Romeo is history
Lombarda Fabrica Automobili,
abbreviated A.L.F.A., was a group of businessmen in
Milano, Italy, who acquired a taxicab producing factory
from Daracq- Italia, a joint venture between France
and Italy. Shortly after the turn of the 20th
century the group hired an experienced car designer
and branched out into the production of other vehicles.
The first ALFA appeared in 1910, a touring car. Subsequent
models quickly gained popularity because ALFA cars
were found to be of high quality and reliability.
At the outbreak of WW I
the Daracq-Italian partnership was dissolved
and the ALFA factory was forced to participate in
the war effort, producing munitions and military vehicles.
Nicola Romeo, a professor of mathematics, bought the
ALFA Company in 1915 and attached his sir name to
the company name, which henceforth was called ALFA
With the new owner at the
helm, the company lost no time to compete in the racecar
market and in a few years time participated in the
Grand Prix motor race. It seems that the company had
found its niche, for in the following decades many
victories were scored with Alfa Romeo cars such as
the Formula One, Mille Miglia and Le Mans. One of
their famous racecar drivers was Enzio Ferrari, (1898-1988).
After he departed from racing, he retained a close
affiliation with the carmaker by consulting and exchange
of technical information, even after he had founded
his own company.
But in spite of Alfa’s
success the big industrial crash of 1929 sent the
company into government receivership and signor Romeo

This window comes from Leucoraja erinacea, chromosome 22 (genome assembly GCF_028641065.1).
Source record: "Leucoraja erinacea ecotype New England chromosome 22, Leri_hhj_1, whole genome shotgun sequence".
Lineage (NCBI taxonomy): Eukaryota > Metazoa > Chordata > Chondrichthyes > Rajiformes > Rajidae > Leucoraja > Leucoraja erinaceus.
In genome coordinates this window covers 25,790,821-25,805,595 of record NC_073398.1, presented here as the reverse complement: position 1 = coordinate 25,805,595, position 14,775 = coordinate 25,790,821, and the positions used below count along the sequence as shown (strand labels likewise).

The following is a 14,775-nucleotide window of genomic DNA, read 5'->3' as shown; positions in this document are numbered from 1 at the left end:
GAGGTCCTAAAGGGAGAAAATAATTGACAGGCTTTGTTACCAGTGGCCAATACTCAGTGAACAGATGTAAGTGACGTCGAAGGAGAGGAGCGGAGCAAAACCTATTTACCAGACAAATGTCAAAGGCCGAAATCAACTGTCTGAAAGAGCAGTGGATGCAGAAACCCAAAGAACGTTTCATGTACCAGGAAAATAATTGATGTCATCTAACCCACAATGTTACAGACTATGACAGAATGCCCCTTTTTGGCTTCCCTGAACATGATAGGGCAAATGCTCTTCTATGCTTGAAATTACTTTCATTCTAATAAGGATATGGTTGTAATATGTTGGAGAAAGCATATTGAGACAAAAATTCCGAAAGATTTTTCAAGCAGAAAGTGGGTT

was removed from the company directorship. When WW
II broke out, automobile production was again halted
and could not be resumed after the war until the bombed
out factory was replaced.
Production of passenger
cars resumed in 1950 and with the introduction of
the Giulietta in 1954 a new era in the history
of Alfa Romeo had begun. Since then a variety of models
hit the market, from the conventional family sedan
to the hand-made Giulia 1600 SS, for the man
who has everything. Seeking new solutions in automobile
manufacturing always remained a daring policy of the
Italian carmaker, even to the point of losing a share
in the market. Moreover, a joint venture with Nissan
to bridge the widening of an economical gap ended
in failure. This forced the Italian government to
sell the company to Fiat in 1986.
Alfa Romeo car exports
to the US came to a halt in 1995, although rumors
circulate ever since that a special model could make
an appearance in American showrooms again. Alfa Romeo
had lost out to Japanese carmakers that constantly
upgraded their products with extras and trinkets,
which the Italians were unwilling to do. High priced
quality automobiles need to present more than an illustrious
past to compete on US markets.
For Alfa Romeo owners there
is always hope that one day they may be able
replace their pride and joy with a brand new one.
They console each other that this day may be here
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